meet tom corbett


running for Gov of PA against Alison Schwartz

Pro-life; supports state restrictions on abortion. (Nov 2010)

  • OpEd: Corbett knew federal LGBT laws; OK to change mind. (Dec 2013)
  • Supports anti-LGBT-discrimination bill, but not gay marriage. (Dec 2013)
  • Apologies for comparing gay marriage to incest. (Dec 2013)
  • Defines marriage as between a man and a woman. (Nov 2010)
  • End antiquated system of state-owned liquor stores. (Feb 2014)
  • Give up on privatizing state lottery program. (Jan 2014)
  • Justice Reinvestment: eligible offenders out of system. (Feb 2013)
  • 290 new state troopers plus 90 new civilian dispatchers. (Feb 2013)
  • Cancel unneeded expensive prison project in Fayette County. (Mar 2011)

I have to be honest, his stance is too extreme for me to want to list. So, like everything else regarding Midterms2014 …. do your research because this guy is not a great Public Servant in my opinion and if you seek out the definition of Public Servant you will see it as well …

 

are Greg Abbott’s allies this disgusting? ~ NO Woman is an “Abortion Barbie” Sir


Mom said it, a co-worker shared it, my girls brought it to life, and most Texans prove it every day — true leaders just don’t promote and condone the brand of shameless attacks Greg Abbott has unleashed and refused to denounce in this campaign.

You might even be surprised he’s a Texan when you see the posters of my face cut and pasted on a plastic doll’s body with her stomach open and a baby exposed while scissors rest inches away.

It’s wrong. It’s offensive. And Greg Abbott and his allies should know that these vicious personal attacks are not how we act in this state.

Add your name to my open letter to fight back against these attacks.

I know you are proud of our campaign, the thousands and thousands of you who have called, walked, made generous donations, shared your stories and worked for the promise of a Texas Governor who will fight for all Texans–not just some–instead of another insider who will not work for you.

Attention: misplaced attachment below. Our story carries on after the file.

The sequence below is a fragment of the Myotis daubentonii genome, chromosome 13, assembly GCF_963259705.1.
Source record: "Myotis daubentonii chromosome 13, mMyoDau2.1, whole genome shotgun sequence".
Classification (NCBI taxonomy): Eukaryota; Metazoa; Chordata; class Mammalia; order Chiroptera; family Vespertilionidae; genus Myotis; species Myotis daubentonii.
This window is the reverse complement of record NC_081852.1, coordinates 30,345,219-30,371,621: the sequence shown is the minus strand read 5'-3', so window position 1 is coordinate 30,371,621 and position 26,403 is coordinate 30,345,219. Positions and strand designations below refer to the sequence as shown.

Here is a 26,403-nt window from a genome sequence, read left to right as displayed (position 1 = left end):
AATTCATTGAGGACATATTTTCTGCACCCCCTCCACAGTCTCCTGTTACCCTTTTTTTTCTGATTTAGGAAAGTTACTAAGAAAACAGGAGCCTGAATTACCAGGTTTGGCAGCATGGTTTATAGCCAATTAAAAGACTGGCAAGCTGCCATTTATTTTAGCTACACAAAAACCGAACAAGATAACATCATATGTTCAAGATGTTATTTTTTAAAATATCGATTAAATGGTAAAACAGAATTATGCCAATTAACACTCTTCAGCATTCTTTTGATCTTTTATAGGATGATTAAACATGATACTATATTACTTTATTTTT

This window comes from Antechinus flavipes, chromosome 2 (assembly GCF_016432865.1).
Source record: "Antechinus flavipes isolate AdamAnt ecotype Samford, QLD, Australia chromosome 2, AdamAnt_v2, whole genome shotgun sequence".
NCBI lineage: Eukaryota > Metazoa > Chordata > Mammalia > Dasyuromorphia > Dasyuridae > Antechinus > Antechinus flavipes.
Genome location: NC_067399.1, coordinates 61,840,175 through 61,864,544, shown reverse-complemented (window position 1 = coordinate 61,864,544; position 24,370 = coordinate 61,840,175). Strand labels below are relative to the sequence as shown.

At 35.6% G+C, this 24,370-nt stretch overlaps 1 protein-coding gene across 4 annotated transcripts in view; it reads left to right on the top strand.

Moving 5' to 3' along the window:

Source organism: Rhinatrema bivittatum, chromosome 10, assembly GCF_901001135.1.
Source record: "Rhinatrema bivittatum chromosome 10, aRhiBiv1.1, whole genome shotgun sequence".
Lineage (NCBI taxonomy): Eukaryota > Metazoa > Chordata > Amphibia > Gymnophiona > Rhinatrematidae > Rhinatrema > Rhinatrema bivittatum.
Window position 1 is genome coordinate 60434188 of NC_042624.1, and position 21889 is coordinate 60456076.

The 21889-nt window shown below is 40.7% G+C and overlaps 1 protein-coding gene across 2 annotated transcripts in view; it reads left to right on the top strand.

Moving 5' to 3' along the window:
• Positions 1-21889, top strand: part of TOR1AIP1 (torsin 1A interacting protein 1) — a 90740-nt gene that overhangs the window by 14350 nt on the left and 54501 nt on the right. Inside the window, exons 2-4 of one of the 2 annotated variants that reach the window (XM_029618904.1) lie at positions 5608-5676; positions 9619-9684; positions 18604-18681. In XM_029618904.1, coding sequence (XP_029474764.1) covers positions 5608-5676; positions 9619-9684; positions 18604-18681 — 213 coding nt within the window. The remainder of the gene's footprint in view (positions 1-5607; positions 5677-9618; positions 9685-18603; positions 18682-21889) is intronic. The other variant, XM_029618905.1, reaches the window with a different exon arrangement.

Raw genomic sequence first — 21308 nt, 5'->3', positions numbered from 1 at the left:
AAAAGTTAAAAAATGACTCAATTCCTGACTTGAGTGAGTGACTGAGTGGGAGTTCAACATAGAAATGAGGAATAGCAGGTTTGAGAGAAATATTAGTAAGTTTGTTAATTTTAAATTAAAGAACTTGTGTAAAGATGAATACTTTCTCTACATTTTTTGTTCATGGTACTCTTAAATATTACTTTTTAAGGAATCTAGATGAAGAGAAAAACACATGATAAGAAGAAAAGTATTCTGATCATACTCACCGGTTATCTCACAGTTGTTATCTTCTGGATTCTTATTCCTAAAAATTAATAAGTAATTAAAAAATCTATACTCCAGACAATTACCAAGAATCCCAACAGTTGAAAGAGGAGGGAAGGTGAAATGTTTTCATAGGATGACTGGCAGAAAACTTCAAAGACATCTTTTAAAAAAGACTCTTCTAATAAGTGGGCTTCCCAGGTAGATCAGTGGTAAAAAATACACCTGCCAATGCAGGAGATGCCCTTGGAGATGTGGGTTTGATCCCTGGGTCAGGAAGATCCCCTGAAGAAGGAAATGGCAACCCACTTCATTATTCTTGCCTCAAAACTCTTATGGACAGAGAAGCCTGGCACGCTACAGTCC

That’s why these posters aren’t just insulting to me. They are demeaning and degrading to every woman.

However, that shouldn’t be a surprise coming from Abbott’s allies. This is a politician who has embraced Ted Nugent, an admitted sexual predator of young girls. This is a politician who pays the women in his office less than the men for doing the same work and has repeatedly denied the necessity of equal pay for an equal day’s work even when women are earning almost $8,000 less than men a year on average. This is a politician whose education plan for Texas is based in part on the work of a professor who actually thinks women have smaller brains than men.

Greg Abbott and his allies have proven time and again that they do not understand the challenges Texas women and that their families confront everyday. Texas deserves better.

Texas deserves substantive ideas from a leader that will fight for the future of all Texans — not just some. Instead, Abbott and his backers only offer attacks and distractions. You and I know these attacks — like the ones before them — aren’t going to distract me from what’s really at stake in this campaign. And I know that you have developed thick skin with me in these months together, and that you won’t stop fighting with me.

I am proud of my fight on behalf of Texas women. I am proud of my record of achievement for hardworking Texas families. And I am proud to have hundreds of thousands of grassroots supporters working with me.

If we work together, we can create an economy built for the jobs of tomorrow and give our kids the 21st century education they need to compete in it. That’s the Texas that will always make us proud, not the disgusting personal attacks Greg Abbott and his allies offer.

Wendy

Minimum Wage …. Joni Ernst is Wrong


By